When the Ottoman empire fell after the First World War, the international community that carved up the Middle East kept the name Palestine to describe the territory which was now to be recreated as the homeland of the Jewish people. This was cemented at the 1920 San Remo Conference and given the force of international treaty law by the League of Nations in the 1922 Mandate for Palestine.
        After Britain sliced some 70% off this land to create (Trans) Jordan in an act of arbitrary realpolitik, Palestine consisted of what is now Israel, the "West Bank" and Gaza. Only the Jews were given the legal right to settle these lands. That right has never been abrogated. From 1949 to 1967, Jordan held the "West Bank" as a military occupier. In the 1967 Six-Day War, Israel freed that territory from illegal Jordanian occupation, and allowed the legal claim of the Jewish people to that territory finally to be acted upon.
        At the time of the Mandate, Palestine was only sparsely occupied. As the Jews returned to the land, Arabs attracted by the prospect of growing prosperity poured in from neighboring states. They considered themselves to be Arabs. Between 1922 and 1948, when people referred to the Palestinians they were referring to the Jews.
        The writer is a columnist for The Times-UK. (Substack)

Ending the War - Robert Satloff and Dennis Ross (American Purpose)
  • President Biden wrote in the Washington Post on November 18, 2023,"If Hamas cared at all for Palestinian lives, it would release all the hostages, give up arms and surrender the leaders and those responsible for Oct. 7." Biden was right to raise the prospect of Hamas' surrender. Actively pursuing that goal might be the best way to save Palestinian lives and to achieve U.S. strategic objectives in the Israel-Hamas war.
  • Since Oct. 7, President Biden has held fast to the principle that Israel has both the right and the obligation to wage war against Hamas for its unprovoked aggression against civilian communities in Israel.
  • Israel has implemented numerous operational procedures to keep the tragically high civilian death toll from climbing substantially higher; it has also allowed inspected humanitarian goods to flow into the war-zone.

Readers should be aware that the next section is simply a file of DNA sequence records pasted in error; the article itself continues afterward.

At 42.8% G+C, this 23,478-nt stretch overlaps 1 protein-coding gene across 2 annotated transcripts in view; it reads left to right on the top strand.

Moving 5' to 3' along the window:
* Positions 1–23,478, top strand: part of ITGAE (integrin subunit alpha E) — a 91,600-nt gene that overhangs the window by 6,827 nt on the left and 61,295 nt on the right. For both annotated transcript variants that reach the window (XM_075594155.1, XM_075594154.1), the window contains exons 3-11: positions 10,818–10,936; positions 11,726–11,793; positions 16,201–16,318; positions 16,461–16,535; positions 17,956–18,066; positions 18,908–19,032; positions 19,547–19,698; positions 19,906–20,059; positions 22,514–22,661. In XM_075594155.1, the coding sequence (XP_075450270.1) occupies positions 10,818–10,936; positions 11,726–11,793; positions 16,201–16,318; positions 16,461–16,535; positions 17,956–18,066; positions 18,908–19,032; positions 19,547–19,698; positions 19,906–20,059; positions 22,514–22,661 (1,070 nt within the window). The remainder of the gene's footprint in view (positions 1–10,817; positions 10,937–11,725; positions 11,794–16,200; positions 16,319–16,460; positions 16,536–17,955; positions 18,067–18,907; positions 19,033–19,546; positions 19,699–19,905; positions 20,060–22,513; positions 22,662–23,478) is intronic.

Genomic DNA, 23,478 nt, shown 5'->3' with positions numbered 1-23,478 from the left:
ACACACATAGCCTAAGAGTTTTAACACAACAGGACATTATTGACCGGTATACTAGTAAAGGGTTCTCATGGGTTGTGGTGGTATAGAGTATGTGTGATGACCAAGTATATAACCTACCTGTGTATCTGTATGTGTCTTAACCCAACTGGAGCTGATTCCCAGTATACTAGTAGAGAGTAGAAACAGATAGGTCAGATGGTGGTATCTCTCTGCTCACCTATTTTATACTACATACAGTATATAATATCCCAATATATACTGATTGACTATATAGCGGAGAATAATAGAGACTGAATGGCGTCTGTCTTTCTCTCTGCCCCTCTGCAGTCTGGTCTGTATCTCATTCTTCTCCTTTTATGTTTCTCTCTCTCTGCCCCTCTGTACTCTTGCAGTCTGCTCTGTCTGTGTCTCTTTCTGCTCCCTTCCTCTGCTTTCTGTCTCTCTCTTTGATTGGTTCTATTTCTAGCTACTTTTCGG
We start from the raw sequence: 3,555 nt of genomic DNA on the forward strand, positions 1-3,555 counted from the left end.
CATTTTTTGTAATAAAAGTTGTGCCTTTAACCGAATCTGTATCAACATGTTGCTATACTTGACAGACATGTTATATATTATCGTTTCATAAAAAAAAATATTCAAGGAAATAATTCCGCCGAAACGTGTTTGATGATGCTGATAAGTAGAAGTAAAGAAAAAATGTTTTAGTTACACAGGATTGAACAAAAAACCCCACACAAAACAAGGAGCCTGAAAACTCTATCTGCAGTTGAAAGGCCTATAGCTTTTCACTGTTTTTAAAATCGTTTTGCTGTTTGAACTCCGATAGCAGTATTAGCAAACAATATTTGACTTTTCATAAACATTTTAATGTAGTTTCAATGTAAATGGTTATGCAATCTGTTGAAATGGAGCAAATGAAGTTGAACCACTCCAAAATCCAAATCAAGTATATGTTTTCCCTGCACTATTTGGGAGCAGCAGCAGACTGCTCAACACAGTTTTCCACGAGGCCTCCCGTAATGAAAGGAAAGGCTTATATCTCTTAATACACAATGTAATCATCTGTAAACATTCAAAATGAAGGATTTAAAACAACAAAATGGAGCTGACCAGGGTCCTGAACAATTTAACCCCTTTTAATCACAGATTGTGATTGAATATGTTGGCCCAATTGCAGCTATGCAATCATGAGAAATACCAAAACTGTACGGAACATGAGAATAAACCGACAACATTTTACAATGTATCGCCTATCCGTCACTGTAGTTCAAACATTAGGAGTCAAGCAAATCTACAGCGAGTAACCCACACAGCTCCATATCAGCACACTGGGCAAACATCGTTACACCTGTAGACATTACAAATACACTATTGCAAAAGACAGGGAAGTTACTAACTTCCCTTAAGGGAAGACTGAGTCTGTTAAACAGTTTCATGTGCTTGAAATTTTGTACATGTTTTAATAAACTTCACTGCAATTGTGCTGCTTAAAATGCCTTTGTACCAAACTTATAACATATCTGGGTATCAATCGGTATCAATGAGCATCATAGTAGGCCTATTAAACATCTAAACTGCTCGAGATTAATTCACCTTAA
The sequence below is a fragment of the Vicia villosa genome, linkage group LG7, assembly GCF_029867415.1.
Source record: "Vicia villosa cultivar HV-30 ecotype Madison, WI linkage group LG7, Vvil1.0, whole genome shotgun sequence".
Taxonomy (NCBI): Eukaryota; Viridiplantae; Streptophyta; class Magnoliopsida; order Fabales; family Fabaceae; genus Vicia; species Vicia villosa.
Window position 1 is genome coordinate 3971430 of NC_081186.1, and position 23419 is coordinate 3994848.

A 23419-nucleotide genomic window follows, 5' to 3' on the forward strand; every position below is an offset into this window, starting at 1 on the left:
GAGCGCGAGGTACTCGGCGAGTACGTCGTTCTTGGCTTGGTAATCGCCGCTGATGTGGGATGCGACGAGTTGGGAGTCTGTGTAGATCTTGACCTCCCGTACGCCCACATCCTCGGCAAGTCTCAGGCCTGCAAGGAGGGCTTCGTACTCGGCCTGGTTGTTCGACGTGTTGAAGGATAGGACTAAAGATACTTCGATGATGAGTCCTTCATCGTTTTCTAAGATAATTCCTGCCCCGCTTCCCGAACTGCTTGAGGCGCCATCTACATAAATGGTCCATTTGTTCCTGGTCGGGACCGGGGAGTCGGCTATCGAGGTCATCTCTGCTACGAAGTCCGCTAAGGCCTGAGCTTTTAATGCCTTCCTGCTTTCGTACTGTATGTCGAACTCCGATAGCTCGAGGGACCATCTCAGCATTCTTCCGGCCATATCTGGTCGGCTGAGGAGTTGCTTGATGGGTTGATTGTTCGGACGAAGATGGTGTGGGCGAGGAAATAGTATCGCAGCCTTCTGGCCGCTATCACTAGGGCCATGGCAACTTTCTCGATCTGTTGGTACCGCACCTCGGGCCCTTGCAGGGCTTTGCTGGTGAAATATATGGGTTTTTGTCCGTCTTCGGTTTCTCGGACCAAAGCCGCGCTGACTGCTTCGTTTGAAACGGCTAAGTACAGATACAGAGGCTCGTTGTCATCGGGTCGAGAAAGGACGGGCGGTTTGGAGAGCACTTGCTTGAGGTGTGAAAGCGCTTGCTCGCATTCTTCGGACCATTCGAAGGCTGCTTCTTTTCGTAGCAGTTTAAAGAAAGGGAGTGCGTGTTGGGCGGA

• Both Washington and Jerusalem recognize that the precondition for any effort to bridge their differences over the "day-after" is Israeli victory over Hamas. Any talk of a post-war political process is meaningless without Israeli battlefield success. There can be no serious discussion with Hamas either still governing Gaza or commanding a coherent military force.
  • President Biden recognized early that "ceasefire now" presents an insurmountable obstacle to any "political process later." His correct and courageous decision has been to fight the growing chorus for a ceasefire and to play the long game.
  • In the fog of war in Gaza, the only certainty is that the survival of a substantial element of Hamas would be a political and diplomatic disaster. If a battered but still operational Hamas is left in control of key parts of Gaza and is therefore able to claim victory, Hamas' rejectionist ideology will likely gain traction among Palestinians and throughout the Middle East. This would put Arab states on the defensive, and they would hesitate to take risks to advance a reinvigorated Arab-Israeli peace process.

    Robert Satloff is executive director and Dennis Ross is a distinguished fellow at The Washington Institute for Near East Policy.